Similar to your Camden thing I feel the same about Kings Road and Kensington Mkt..

Complete corporate stamp out of any cultural history - Kensington Mkt's now a sports shop - Kings has lost some of it's best sites to - legendary Chelsea Drugstore (now a McDonalds ), Mary Quant's first shop (now a pasty company ) and The Pheasantry home to a load of sixties bohemians (now a Pizza Express )

Anonymous said...

Pathetic isn't it ?, i mean why after all these years does the station need a bigger , nicer front ??. Seen many a classic gig at both Astoria and 2 seen a few corkers at Metro with your good self Piley. I'm as annoyed as every one else, once again culture goes down the toilet in favour of commerce and bullshit. I hate THE MAN !!!!!. Lets hope alternative venues are found and the music continues.It's sad but typical of the times we live in and the wankers who run our country. Tossers.

Carl.

marmiteboy said...

It really is a bunch of arse this. All three venues have brought a hell of a lot of pleasure to an awful lot of pleasure. and what's more all three are still massively popular. Only last week I walked past The Astoria and saw hoards of Rancid fans queuing up hours before th egig started.

Decent sized venues (i.e. those where you can see the band) are fast disappering up some coporate twats arse and it angers me that Transport for London have given so little notice about this to people trying to run a business and provide entertainment for music fans.

Shame on them.

Piley said...

Great comments everyone, cheers.

The thing that really pisses me off, is that councils, MP's any twats in charge really, don't 'get it', yet they really think that they do. When we see a crumbly, smelly old venue or market, we see 'personality' 'atmosphere' 'character' stuff like that. These twats just see, well a crumbly smelly old venue or market I guess, and think "i know how to make this better..." Yeah yeah.

When it was first announced that these venues would have to go (the final 'get out' date was only announced yesterday) Ken Livingston said they would build a new venue somewhere on the complex. Now I'm not a gambling man, but I'd wager a few quid that if it does happen, it will almost certainly be shit. 4 walls a roof and a stage does not a venue make. And you can bet your life none of the poor people involved in the 3 venues being demolished will be asked to run it either.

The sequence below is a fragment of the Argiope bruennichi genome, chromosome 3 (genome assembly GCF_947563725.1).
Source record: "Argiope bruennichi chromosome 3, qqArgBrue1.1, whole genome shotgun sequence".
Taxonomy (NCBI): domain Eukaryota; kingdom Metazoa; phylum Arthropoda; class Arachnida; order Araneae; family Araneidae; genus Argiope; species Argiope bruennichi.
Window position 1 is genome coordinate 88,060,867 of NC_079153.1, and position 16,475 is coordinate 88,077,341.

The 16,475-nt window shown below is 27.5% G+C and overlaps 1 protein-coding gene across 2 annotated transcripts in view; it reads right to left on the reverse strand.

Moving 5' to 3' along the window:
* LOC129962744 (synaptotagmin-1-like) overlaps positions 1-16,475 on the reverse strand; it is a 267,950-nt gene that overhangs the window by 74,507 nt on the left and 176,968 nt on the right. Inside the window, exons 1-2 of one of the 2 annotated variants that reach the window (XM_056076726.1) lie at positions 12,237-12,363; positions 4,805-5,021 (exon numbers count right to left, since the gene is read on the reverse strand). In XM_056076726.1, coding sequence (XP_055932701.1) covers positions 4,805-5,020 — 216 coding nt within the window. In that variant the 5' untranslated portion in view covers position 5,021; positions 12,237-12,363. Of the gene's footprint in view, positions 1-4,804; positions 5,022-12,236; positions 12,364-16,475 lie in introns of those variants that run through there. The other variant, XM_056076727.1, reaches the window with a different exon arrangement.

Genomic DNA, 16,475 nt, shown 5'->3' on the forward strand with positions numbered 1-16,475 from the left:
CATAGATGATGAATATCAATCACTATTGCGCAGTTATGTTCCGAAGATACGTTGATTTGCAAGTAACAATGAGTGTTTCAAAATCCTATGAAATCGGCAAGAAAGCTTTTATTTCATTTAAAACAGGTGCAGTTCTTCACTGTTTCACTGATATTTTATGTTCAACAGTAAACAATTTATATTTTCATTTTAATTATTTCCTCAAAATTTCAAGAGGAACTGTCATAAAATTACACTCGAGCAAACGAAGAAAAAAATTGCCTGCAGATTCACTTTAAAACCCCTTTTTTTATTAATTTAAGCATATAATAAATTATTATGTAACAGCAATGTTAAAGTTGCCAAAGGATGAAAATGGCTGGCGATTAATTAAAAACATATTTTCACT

Piley

Piley said...

oh by the way, describing the clientele at the Astoria as "rancid" was a bit rough Marmite ;-)

P

Col said...

And here's a good word about the O2arena. I took my family there last Christmas to see High School Musical on Ice. Here's what I found. The cabbie at Waterloo station had never heard of it, let alone could find it! So obviously nobody had ever visited it when it was the dreaded 'Dome'. When we arrived I was amazed. There is a tube station on site serving it so I could have saved the £35.00 cab ride. Inside there were retaurants, bars and concession stalls galore all around the arena. The arena itself is superb. Really good comfortable seating and not a shitty seat in the house when it comes to viewing the stage at a gig etc. The sound system is fantastic, and from what I learned after the Stones played there - the sound of any venue in London. My experience of the O2 was not souless. I'd go so far as to say that it was a real pleasure to go there. My only quibble is that it is on the wrong side of London for it to be easy for me to be able to acess it as easily as I'd like. Wembly Arena is a shit hole by comparison. No, sorry, it's just a shit hole. Yeah it's a total drag when 'classic' old venues fall off the face of the earth such as did the original Marquee Club. But that's rock n' roll folklore for you. I haven't been to the Marquee since it was knocked into a latter day Quaglinos, and my old dad would be turing ing in his grave if he knew how is favorite London eatery had turned out. The thing is, music clubs need to be knocked down every so often to allow new venues for the younger generation to inherit. Otherwise we'd all still be hanging out in the same places looking like a bunch of right old saddos who have never moved on. Otherwise I'd still be propped up at the bar in the Marquee and drinking Tequilla Sunsets like some character in a twisted alter life scenario. Learn to embrace change mate because if there is one certainty in life outside of death and taxes it's change.

Furtheron said...

I'm going to miss The Astoria - scene of great gigs by Marillion, Alter Bridge and many others.

I used to work right opposite in that statue to corporate growth CentrePoint and often walk past when heading to Denmark Street.

It'll be missed. I wish there was another way.

Heff said...

Interesting post. The Astoria looks like it may be held together purely by mold these days, lol.